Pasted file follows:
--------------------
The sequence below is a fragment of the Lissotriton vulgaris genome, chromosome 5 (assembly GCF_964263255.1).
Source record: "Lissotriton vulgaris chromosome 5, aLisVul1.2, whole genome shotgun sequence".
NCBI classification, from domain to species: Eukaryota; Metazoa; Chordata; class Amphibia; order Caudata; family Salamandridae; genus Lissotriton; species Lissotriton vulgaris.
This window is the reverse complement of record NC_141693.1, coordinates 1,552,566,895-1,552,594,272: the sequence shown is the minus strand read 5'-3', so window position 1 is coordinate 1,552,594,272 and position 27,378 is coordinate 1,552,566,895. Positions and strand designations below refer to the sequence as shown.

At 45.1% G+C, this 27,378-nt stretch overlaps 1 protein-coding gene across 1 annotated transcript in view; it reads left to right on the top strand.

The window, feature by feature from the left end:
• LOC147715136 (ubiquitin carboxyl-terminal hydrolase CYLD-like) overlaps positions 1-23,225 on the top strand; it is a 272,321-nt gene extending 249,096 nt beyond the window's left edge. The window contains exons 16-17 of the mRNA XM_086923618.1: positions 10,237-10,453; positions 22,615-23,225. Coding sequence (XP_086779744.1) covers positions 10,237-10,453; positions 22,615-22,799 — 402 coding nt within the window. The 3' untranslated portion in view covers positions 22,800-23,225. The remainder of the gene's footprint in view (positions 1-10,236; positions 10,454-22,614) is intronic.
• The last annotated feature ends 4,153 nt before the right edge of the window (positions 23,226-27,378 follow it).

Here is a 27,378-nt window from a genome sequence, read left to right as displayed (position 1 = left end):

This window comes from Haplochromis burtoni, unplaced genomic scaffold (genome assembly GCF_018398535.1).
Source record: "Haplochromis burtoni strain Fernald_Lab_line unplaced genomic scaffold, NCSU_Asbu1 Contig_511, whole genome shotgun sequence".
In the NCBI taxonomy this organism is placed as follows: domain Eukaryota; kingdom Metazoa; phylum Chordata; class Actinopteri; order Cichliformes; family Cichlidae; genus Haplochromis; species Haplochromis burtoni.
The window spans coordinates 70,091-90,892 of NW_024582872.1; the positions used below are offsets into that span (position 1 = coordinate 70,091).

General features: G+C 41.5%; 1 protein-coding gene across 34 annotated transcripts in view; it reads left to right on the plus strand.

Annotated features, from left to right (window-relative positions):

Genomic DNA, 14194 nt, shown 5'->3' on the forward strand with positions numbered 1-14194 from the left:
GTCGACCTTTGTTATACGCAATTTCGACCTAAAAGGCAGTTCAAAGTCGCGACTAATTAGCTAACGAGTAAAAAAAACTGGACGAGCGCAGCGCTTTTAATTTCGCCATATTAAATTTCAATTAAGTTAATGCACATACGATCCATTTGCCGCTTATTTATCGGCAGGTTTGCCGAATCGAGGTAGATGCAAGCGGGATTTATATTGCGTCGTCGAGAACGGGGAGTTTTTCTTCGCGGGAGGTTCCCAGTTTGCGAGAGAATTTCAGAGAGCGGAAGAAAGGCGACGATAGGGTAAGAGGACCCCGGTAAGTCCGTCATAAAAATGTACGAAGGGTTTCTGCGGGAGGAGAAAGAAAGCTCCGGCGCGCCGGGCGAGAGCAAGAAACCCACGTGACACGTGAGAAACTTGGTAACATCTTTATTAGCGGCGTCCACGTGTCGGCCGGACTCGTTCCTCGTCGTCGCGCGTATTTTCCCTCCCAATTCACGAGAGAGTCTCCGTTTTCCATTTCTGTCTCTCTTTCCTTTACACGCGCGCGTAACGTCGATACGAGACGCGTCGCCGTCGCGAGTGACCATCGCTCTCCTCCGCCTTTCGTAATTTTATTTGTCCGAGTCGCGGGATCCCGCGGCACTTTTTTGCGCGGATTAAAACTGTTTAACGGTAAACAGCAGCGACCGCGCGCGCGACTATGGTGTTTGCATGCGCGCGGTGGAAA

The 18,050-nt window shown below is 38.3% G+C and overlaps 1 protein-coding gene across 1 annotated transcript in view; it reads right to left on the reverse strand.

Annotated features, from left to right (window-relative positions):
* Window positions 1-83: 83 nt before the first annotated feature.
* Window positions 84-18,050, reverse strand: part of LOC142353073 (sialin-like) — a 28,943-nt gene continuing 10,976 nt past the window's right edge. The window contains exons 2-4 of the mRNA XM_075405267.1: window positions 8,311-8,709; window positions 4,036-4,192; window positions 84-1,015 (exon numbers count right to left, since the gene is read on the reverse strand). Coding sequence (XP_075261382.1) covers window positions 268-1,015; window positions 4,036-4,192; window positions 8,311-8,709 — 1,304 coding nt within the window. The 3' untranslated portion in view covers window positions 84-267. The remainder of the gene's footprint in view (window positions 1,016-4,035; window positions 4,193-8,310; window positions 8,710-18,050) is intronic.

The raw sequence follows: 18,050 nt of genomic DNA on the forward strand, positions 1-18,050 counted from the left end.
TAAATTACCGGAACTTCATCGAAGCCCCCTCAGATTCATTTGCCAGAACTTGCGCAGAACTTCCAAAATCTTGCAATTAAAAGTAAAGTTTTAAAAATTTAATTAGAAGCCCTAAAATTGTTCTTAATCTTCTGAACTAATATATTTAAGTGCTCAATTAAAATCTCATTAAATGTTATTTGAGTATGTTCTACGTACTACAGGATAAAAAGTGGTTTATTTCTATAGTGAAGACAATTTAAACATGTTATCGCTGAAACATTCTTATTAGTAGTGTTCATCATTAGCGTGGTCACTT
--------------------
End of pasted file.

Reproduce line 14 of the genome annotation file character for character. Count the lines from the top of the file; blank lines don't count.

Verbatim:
General features: G+C 41.5%; 1 protein-coding gene across 34 annotated transcripts in view; it reads left to right on the plus strand.